If you watch any home design shows on television, you’ve probably noticed that wood floors are making a comeback. Many a remodeler has pulled up old carpet and discovered — to his or her delight and bewilderment — wood flooring underneath. Cue the familiar lament about why anyone would cover up these beautiful, original hardwood floors with cheap carpet.
Still, as gorgeous and durable as wood flooring can be, it isn’t magical. Like any type of flooring, wood floors have their quirks. Whether you plan on installing new wood floors or refinishing the hardwood that was hiding under your home’s carpet, you need to understand the types of damage and problems that can affect wood flooring.
13 Most Common Wood Flooring Issues
1. Wear and Tear
Wood floors have a protective finish that helps them withstand ample abuse from pets, furniture, kids, and more. Over time, though, this finish will begin to wear off. As it does, you can expect your wood floors to show signs of everyday wear and tear, such as scratches, dings, and dents. You may also notice worn spots that could be caused by high traffic or by a subpar finishing job. Using protective pads under furniture and leaving your shoes at the door can help protect your floors.
2. Pet Stains
Although wood floors are fairly stain resistant, they’re not invincible. Water spills and pet accidents that are left unnoticed for too long will leave a mark. Pet stains, in particular, have a tendency to soak through the finish and into the wood fibers. Unlike surface stains, which can be removed with a wood-floor cleaner, stains in the finish must be sanded out. The deepest stains may even require you to use wood bleach or to replace the affected boards.
3. Sun Fading
Some types of wood are more photosensitive than others, which means they are more likely to be affected by exposure to sunlight. Due to photosensitivity, wood floors may fade and change color over time. A high-quality finish can help delay this process, but if you’re worried about fading, installing blinds to limit sun exposure is also a good idea.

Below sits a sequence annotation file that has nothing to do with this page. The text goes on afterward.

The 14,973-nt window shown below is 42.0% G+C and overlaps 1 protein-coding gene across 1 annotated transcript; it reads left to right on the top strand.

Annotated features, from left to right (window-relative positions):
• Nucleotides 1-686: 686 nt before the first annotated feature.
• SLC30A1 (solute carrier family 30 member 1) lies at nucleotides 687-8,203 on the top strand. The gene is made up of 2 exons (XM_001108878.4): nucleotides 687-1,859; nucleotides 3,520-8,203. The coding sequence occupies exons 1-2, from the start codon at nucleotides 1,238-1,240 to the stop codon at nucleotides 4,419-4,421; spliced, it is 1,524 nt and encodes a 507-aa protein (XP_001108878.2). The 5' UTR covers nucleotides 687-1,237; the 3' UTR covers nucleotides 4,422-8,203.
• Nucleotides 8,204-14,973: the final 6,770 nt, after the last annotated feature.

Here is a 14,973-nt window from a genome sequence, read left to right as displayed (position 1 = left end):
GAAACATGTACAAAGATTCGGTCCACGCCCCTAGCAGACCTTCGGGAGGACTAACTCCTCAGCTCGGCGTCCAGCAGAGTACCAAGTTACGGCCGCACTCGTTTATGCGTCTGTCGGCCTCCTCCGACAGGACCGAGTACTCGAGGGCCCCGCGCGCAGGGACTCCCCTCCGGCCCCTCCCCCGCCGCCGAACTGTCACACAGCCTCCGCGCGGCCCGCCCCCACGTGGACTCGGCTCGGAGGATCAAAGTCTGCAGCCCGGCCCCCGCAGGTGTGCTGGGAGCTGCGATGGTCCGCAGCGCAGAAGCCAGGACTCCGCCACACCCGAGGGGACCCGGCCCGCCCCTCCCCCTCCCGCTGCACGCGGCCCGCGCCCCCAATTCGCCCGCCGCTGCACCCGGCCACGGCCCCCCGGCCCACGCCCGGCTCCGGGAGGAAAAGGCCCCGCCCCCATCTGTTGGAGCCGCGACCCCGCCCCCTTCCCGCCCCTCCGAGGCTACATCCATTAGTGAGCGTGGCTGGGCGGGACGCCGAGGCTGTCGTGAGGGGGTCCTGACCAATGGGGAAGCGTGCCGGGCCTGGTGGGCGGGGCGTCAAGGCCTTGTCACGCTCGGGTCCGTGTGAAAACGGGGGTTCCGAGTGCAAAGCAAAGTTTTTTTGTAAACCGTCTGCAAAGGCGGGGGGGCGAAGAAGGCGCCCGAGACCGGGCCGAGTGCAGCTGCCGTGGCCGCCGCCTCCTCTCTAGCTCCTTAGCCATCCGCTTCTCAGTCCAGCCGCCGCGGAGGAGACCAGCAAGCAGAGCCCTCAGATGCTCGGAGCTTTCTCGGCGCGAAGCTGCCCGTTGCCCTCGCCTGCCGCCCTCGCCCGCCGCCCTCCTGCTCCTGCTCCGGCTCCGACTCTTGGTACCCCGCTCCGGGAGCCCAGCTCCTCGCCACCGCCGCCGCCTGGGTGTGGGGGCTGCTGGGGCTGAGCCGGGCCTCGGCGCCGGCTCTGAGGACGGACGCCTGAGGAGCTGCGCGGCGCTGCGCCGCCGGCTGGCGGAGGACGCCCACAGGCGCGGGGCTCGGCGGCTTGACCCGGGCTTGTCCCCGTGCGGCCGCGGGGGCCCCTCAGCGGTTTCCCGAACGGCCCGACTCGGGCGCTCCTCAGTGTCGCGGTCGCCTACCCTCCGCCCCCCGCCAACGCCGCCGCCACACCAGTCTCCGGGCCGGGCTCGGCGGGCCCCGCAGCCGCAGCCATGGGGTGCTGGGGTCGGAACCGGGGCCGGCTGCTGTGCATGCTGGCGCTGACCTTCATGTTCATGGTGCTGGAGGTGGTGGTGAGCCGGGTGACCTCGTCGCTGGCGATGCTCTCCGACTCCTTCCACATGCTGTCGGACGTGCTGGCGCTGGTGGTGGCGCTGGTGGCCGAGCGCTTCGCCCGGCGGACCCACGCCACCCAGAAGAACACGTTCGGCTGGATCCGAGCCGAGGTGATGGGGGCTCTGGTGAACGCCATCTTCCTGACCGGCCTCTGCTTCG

4. Peeling Finish
Although all finishes will eventually show signs of wear, subpar or improperly applied finishes will deteriorate much sooner. If your finish starts to peel off in places, that’s a sure sign that something went wrong during application — and you’ll probably have to sand everything down and start again. Typically, a peeling finish indicates that dirt or chemicals, such as stain residue, were not removed before applying the stain. These contaminants prevent the wood from holding its finish.
5. Wide Gaps
A little separation between boards is fine, but abnormally wide gaps typically indicate improper installation. Wood expands during humid weather and contracts during dry periods, so any gaps in your floors will appear larger during some seasons than others. If boards were excessively wet during installation, the gaps between them will be wider when they dry, causing a cosmetic issue.
6. Cupped Edges
Cupping is a form of water damage. Cupped boards are those whose edges are raised higher than their center. This can happen when wood flooring is installed over a wet subfloor, but high relative humidity can also be the cause. Sometimes floors will flatten out as the excess moisture evaporates, but other cases require sanding.